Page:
At length—as common sense will get the better in all cases when a man will but give it fair play—I began to stand convicted in my own mind, as an ass before the interview, for having expected too much—an ass during the interview, for having failed to extract the lady’s real purpose—and an especial ass, now that it was over, for thinking so much about it. But I can think of nothing else, and therefore I am determined to think of this to some good purpose.

You remember Murtough O’Hara’s defence of the Catholic doctrine of confession; because, “by his soul, his sins were always a great burden to his mind, till he had told them to the priest; and once confessed, he never thought more about them.” I have tried his receipt, therefore; and having poured my secret mortification into thy trusty ear, I will think no more about this maid of the mist,

Who, with no face, as ’t were, outfaced me.

—Four o’clock.        

Plague on her green mantle, she can be nothing better than a fairy; she keeps possession of my head yet! All during dinner-time I was terribly absent; but, luckily, my father gave the whole credit of my reverie to the abstract nature of the doctrine, Vinco vincentem, ergo vinco te; upon which brocard of law the professor this morning lectured. So I got an early dismissal to my own crib, and here am I studying, in one sense, vincere vincentem, to get the better of the silly passion of curiosity—I think—I think it amounts to nothing else—which has taken such possession of my imagination, and is perpetually worrying me with the question—will she write or no? She will not—she will not! So says Reason, and adds, Why should she take the trouble to enter into correspondence with one who, instead of a bold, alert, prompt gallant, proved a chicken-hearted boy, and left her the whole awkwardness of explanation, which he should have met half-way? But then, says Fancy, she will write, for she was not a bit that sort of person whom you, Mr. Reason, in your wisdom, take her to be. She was disconcerted enough, without my adding to her distress by any impudent conduct on my part. And she will write, for——

By Heaven, she has written, Darsie, and with a vengeance! Here is her letter, thrown into the kitchen by a caddie, too faithful to be bribed, either by money or whisky, to say more than that he received it, with sixpence, from an ordinary-looking woman, as he was plying on his station near the Cross.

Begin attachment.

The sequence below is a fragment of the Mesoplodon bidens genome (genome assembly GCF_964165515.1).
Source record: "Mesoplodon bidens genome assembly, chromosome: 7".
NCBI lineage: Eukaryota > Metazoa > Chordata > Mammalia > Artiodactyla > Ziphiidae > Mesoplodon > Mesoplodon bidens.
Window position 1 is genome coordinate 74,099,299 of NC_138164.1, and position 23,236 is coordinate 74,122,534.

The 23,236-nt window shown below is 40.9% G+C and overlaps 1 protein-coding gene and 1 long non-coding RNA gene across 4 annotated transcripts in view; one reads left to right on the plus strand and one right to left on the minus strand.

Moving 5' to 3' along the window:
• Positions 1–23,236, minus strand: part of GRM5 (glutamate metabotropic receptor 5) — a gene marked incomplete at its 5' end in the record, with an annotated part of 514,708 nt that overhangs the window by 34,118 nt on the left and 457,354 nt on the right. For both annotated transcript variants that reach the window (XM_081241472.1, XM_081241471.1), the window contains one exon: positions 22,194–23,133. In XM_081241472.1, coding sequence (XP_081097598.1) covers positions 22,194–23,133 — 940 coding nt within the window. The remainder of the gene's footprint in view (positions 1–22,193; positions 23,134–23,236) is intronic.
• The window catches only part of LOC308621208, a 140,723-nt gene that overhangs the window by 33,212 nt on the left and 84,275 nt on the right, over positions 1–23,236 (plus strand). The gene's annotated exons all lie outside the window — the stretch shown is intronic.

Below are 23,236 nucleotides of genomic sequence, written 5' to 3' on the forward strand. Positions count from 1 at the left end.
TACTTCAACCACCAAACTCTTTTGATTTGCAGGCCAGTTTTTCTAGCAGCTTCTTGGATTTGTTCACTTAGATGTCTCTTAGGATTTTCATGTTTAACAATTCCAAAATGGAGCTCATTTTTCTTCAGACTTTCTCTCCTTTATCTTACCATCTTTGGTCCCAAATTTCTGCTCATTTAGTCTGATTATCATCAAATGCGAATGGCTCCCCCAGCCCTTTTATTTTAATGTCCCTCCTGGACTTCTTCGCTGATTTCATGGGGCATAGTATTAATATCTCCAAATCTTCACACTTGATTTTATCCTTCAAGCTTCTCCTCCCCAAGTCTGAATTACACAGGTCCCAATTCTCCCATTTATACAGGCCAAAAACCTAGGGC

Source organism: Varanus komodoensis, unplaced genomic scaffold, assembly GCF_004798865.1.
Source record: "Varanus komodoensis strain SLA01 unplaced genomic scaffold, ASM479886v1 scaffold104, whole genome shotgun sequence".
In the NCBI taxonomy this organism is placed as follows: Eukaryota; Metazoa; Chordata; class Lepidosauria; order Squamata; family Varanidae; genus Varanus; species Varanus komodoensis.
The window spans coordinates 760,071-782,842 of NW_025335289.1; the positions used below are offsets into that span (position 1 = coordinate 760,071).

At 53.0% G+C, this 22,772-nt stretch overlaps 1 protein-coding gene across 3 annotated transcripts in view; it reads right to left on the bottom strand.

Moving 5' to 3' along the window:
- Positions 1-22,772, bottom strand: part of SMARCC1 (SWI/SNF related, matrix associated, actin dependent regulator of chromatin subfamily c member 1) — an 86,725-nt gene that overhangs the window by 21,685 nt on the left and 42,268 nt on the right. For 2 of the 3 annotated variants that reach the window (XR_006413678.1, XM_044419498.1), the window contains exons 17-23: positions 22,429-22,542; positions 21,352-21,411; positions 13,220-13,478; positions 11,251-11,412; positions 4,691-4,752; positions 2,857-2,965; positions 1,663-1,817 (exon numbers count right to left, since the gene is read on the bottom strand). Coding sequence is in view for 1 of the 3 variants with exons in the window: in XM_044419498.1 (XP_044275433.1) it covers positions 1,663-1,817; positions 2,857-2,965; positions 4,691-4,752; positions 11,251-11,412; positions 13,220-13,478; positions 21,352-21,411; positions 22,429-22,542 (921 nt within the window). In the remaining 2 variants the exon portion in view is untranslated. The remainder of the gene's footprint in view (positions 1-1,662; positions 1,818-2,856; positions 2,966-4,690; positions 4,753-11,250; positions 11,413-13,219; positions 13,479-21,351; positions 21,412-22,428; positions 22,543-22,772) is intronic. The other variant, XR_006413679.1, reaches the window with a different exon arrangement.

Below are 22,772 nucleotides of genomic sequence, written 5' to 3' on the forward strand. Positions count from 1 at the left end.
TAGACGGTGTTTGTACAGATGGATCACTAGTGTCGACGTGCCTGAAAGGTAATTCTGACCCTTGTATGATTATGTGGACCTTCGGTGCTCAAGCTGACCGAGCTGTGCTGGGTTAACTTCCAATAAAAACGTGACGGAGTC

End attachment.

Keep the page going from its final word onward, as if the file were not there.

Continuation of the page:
“FOR ALAN FAIRFORD, ESQUIRE, BARRISTER.


“Excuse my mistake of to-day. I had accidentally learnt that Mr. Darsie Latimer had an intimate friend and associate in Mr. A. Fairford. When I inquired for such a person, he was pointed out to me at the Cross (as I think the Exchange of your city is called) in the character of a respectable elderly man—your father, as I now understand. On inquiry at Brown’s Square, where I understood he resided, I used the full name of Alan, which naturally occasioned you the trouble of this day’s visit. Upon further inquiry, I am led to believe that you are likely to be the person most active in the matter to which I am now about to direct your attention; and I regret much that circumstances, arising out of my own particular situation, prevent my communicating to you personally what I now apprise you of in this matter.

“Your friend, Mr. Darsie Latimer, is in a situation of considerable danger. You are doubtless aware that he has been cautioned not to trust himself in England. Now, if he has not absolutely transgressed this friendly injunction, he has at least approached as nearly to the menaced danger as he could do, consistently with the letter of the prohibition. He has chosen his abode in a neighbourhood very perilous to him; and it is only by a speedy return to Edinburgh, or at least by a removal to some more remote part of Scotland, that he can escape the machinations of those whose enmity he has to fear. I must speak in mystery, but my words are not the less certain; and, I believe, you know enough of your friend’s fortunes to be aware that I could not write this much without being even more intimate with them than you are.

“If he cannot, or will not, take the advice here given, it is my opinion that you should join him, if possible, without delay, and use, by your personal presence and entreaty, the arguments which may prove ineffectual in writing. One word more, and I implore of your candour to take it as it is meant. No one supposes that Mr. Fairford’s zeal in his friend’s service needs to be quickened by mercenary motives. “But report says, that Mr. Alan Fairford, not having yet entered on his professional career, may, in such a case as this, want the means, though he cannot want the inclination, to act with promptitude. The enclosed note Mr. Alan Fairford must be pleased to consider as his first professional emolument; and she who sends it hopes it will be the omen of unbounded success, though the fee comes from a hand so unknown as that of

“GREEN MANTLE’.                

A bank-note of £20 was the enclosure, and the whole incident left me speechless with astonishment. I am not able to read over the beginning of my own letter, which forms the introduction to this extraordinary communication. I only know that, though mixed with a quantity of foolery (God knows very much different from my present feelings), it gives an account sufficiently accurate, of the mysterious person from whom this letter comes, and that I have neither time nor patience to separate the absurd commentary from the text, which it is so necessary you should know.